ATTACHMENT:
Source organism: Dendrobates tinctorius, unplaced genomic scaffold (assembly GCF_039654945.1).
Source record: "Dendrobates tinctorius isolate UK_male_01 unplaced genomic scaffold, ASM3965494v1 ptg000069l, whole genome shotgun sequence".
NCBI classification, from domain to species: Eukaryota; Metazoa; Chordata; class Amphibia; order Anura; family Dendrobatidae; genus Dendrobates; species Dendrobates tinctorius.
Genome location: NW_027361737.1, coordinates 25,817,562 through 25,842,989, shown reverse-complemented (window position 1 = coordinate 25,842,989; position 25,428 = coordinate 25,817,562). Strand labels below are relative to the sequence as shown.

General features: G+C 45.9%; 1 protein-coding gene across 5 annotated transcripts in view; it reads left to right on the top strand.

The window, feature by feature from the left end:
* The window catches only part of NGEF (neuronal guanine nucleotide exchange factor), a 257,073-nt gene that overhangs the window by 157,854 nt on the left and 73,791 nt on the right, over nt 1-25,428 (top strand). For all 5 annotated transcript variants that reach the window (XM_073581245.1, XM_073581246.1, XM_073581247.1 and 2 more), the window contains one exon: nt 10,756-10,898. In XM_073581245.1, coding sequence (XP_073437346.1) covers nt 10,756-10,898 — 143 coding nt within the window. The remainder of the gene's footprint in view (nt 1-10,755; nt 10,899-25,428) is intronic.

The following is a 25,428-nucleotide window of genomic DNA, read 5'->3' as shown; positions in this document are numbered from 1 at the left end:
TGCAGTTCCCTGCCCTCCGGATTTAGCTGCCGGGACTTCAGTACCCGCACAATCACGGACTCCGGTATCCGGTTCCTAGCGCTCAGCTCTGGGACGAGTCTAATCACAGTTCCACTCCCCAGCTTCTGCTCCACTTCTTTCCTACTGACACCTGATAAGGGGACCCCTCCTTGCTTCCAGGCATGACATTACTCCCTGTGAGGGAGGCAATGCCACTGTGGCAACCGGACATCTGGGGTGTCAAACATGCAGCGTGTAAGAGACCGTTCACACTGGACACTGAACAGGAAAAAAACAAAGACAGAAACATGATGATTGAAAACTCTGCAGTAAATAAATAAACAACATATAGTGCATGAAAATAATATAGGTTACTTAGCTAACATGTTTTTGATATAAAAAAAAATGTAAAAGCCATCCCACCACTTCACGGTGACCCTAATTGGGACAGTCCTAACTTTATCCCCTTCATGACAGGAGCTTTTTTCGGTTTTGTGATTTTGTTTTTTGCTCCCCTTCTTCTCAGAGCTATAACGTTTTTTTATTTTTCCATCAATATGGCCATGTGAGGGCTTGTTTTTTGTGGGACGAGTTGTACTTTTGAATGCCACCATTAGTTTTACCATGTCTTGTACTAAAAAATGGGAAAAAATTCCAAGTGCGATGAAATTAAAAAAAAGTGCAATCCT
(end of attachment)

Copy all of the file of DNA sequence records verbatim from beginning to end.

Source organism: Dendrobates tinctorius, unplaced genomic scaffold (assembly GCF_039654945.1).
Source record: "Dendrobates tinctorius isolate UK_male_01 unplaced genomic scaffold, ASM3965494v1 ptg000069l, whole genome shotgun sequence".
NCBI classification, from domain to species: Eukaryota; Metazoa; Chordata; class Amphibia; order Anura; family Dendrobatidae; genus Dendrobates; species Dendrobates tinctorius.
Genome location: NW_027361737.1, coordinates 25,817,562 through 25,842,989, shown reverse-complemented (window position 1 = coordinate 25,842,989; position 25,428 = coordinate 25,817,562). Strand labels below are relative to the sequence as shown.

General features: G+C 45.9%; 1 protein-coding gene across 5 annotated transcripts in view; it reads left to right on the top strand.

The window, feature by feature from the left end:
* The window catches only part of NGEF (neuronal guanine nucleotide exchange factor), a 257,073-nt gene that overhangs the window by 157,854 nt on the left and 73,791 nt on the right, over nt 1-25,428 (top strand). For all 5 annotated transcript variants that reach the window (XM_073581245.1, XM_073581246.1, XM_073581247.1 and 2 more), the window contains one exon: nt 10,756-10,898. In XM_073581245.1, coding sequence (XP_073437346.1) covers nt 10,756-10,898 — 143 coding nt within the window. The remainder of the gene's footprint in view (nt 1-10,755; nt 10,899-25,428) is intronic.

The following is a 25,428-nucleotide window of genomic DNA, read 5'->3' as shown; positions in this document are numbered from 1 at the left end:
TGCAGTTCCCTGCCCTCCGGATTTAGCTGCCGGGACTTCAGTACCCGCACAATCACGGACTCCGGTATCCGGTTCCTAGCGCTCAGCTCTGGGACGAGTCTAATCACAGTTCCACTCCCCAGCTTCTGCTCCACTTCTTTCCTACTGACACCTGATAAGGGGACCCCTCCTTGCTTCCAGGCATGACATTACTCCCTGTGAGGGAGGCAATGCCACTGTGGCAACCGGACATCTGGGGTGTCAAACATGCAGCGTGTAAGAGACCGTTCACACTGGACACTGAACAGGAAAAAAACAAAGACAGAAACATGATGATTGAAAACTCTGCAGTAAATAAATAAACAACATATAGTGCATGAAAATAATATAGGTTACTTAGCTAACATGTTTTTGATATAAAAAAAAATGTAAAAGCCATCCCACCACTTCACGGTGACCCTAATTGGGACAGTCCTAACTTTATCCCCTTCATGACAGGAGCTTTTTTCGGTTTTGTGATTTTGTTTTTTGCTCCCCTTCTTCTCAGAGCTATAACGTTTTTTTATTTTTCCATCAATATGGCCATGTGAGGGCTTGTTTTTTGTGGGACGAGTTGTACTTTTGAATGCCACCATTAGTTTTACCATGTCTTGTACTAAAAAATGGGAAAAAATTCCAAGTGCGATGAAATTAAAAAAAAGTGCAATCCT